Many people believe that fall begins the day after Labor Day. Others believe that it really begins on the day the Autumnal Equinox falls. As a groundskeeper I believe that fall begins for the gardener about the second week of August. This is the time which I start a lot of my fall gardening activities. I know it may sound strange to some, but for those who know it is a great time to start projects and fall maintenance that gives you a few extra weeks head start.
In The Planting Beds
- Divide Perennials – Perennials such as hostas, day lily, cone flower, and may other perennials can be split and divided now. The plants will have a long period of cool moist fall weather to help them get established by winter.
- New plantings can be done to add to your beds or change them. Getting plants in now will get them well established by winter.
- Prune up roses and other shrubs to get them in a more uniform shape.
- Work up the soil and apply pre-emergent herbicides to discourage fall weeds.
In The Vegetable Garden
- Set out fall crops such as broccoli, cabbage,and kale now.
- Clean out and remove dead and dying plants.
- Plant onions, radishes, spinach, and other cool season crops.
- Keep the soil worked up in bare areas to discourage weed establishment.
On The Lawn
Lawns usually take a beating during hot summer weather and have a need for attention to start looking their best again. If there are areas where there are large sections of mostly weeds then these areas should be killed off with an application of a weed killer like roundup. Be sure that it has no residual effect and it is systemic (goes into the plants and kills the roots). Apply this per label instructions. In about a week you will seeds the weeds start to turn yellow this is your cue to prepare to renovate this area. Rent a power rake and go over the area three or four times. This will pull up a good portion of what ever vegetation was there. Remove all the debris and then spread a good seed mixture over the area with a fertilizer spreader about four pounds per thousand square feet. Next apply starter fertilizer according to label directions. The final step is to spread a quarter inch of peat moss over the entire area and water thoroughly. Keep this area moist for the next six weeks and you will have a good established lawn by the end of fall.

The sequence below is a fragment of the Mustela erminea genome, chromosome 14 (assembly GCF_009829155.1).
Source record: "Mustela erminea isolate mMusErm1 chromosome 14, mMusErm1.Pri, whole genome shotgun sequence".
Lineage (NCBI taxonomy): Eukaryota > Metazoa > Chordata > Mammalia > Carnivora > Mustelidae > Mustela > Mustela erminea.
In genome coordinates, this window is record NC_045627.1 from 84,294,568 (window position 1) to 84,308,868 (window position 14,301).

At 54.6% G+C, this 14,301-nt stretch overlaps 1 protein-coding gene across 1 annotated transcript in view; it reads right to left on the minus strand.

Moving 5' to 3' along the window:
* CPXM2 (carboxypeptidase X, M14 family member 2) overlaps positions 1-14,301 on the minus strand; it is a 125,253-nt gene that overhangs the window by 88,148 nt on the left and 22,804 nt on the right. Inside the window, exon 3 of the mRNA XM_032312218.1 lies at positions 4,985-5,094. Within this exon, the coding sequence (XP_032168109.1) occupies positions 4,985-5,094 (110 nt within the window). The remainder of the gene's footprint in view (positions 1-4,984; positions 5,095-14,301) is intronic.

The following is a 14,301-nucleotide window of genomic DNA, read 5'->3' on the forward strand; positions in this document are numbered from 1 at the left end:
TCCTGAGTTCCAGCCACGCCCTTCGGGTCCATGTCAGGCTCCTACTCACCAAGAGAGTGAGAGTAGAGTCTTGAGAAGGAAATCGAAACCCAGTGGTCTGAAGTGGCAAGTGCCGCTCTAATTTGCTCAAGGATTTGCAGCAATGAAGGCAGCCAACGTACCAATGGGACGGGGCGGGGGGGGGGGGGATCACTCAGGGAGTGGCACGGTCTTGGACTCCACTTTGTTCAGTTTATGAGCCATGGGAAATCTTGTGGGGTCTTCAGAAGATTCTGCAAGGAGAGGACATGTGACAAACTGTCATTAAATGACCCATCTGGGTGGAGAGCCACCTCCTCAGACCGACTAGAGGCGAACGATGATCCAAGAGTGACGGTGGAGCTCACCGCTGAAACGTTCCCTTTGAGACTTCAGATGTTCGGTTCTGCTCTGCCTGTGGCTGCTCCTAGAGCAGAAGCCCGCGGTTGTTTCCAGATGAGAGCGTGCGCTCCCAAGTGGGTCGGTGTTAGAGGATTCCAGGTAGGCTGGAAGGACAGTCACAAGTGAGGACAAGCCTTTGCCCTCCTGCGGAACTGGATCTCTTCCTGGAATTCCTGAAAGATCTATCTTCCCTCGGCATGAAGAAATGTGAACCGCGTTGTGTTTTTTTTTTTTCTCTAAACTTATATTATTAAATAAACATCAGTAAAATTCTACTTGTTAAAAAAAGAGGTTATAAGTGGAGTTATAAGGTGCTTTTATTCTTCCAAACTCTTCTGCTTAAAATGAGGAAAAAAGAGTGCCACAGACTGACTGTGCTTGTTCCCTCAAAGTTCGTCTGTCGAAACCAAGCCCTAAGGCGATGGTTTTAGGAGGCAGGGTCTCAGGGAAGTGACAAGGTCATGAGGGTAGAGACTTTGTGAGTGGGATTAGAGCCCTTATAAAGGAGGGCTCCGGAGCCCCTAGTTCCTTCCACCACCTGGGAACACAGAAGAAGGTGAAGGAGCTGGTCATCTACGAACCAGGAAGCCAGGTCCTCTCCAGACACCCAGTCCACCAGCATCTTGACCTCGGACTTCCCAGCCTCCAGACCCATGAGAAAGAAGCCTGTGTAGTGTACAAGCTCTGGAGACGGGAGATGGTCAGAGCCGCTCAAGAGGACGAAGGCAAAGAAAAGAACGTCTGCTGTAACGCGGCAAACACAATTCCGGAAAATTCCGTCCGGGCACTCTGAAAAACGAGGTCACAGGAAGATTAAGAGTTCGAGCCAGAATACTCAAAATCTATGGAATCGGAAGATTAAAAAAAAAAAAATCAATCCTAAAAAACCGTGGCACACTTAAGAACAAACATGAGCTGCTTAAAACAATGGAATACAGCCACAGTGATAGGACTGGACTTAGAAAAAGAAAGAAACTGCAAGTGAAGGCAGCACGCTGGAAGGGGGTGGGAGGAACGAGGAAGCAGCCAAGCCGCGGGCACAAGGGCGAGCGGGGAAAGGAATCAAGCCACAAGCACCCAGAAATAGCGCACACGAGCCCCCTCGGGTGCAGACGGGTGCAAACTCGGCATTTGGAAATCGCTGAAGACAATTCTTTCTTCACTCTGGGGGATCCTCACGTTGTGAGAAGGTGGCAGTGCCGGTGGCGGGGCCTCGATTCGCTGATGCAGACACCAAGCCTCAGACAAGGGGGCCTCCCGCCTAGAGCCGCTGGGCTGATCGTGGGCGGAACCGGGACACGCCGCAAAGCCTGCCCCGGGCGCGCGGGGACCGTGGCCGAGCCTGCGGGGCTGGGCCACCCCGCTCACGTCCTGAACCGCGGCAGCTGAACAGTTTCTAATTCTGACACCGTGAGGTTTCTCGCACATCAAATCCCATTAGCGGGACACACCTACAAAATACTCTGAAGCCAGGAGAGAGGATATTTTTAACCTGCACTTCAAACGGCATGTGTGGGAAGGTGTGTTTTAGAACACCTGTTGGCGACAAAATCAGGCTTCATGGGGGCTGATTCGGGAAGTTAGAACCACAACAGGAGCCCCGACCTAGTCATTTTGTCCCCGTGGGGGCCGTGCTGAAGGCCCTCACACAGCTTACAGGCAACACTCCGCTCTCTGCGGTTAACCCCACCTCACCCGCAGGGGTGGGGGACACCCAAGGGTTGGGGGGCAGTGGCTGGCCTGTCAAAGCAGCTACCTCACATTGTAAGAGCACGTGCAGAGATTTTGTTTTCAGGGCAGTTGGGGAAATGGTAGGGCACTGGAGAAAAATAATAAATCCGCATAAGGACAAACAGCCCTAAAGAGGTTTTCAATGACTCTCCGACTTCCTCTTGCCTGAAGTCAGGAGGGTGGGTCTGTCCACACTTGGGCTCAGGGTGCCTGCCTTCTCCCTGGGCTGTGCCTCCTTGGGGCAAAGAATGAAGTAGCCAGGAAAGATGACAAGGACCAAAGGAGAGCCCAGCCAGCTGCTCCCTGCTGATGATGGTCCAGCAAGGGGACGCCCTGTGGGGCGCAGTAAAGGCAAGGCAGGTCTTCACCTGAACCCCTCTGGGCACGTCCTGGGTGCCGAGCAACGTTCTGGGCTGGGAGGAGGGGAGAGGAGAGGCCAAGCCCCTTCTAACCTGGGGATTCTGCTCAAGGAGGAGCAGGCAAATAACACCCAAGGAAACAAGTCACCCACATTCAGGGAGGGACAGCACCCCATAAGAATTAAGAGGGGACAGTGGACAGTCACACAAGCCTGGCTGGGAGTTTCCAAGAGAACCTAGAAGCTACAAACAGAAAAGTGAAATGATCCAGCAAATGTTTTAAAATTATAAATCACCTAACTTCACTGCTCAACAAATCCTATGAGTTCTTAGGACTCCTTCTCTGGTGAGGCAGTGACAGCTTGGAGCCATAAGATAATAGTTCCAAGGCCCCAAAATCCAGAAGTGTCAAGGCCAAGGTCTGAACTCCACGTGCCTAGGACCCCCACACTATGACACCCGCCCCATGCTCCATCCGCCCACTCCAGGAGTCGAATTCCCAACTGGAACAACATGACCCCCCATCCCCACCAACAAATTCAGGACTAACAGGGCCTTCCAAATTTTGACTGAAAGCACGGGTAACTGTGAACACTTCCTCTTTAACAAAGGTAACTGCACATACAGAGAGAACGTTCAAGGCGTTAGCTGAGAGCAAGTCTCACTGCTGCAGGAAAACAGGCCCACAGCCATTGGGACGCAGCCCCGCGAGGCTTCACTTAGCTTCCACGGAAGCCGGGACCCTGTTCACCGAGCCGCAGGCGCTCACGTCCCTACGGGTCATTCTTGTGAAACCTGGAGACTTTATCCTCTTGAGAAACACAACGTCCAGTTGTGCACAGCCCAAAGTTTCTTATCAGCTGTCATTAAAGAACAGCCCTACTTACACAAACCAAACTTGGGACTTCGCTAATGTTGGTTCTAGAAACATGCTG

For less severe areas you can do core aeration in September along with an over seeding at that time. If you turf is very thick and spongy you may want to de-thatch it first using a power rake . Run the power rake in only one or two directions once you are through cleanup the debris and remove. Then you can do core aeration and over seeding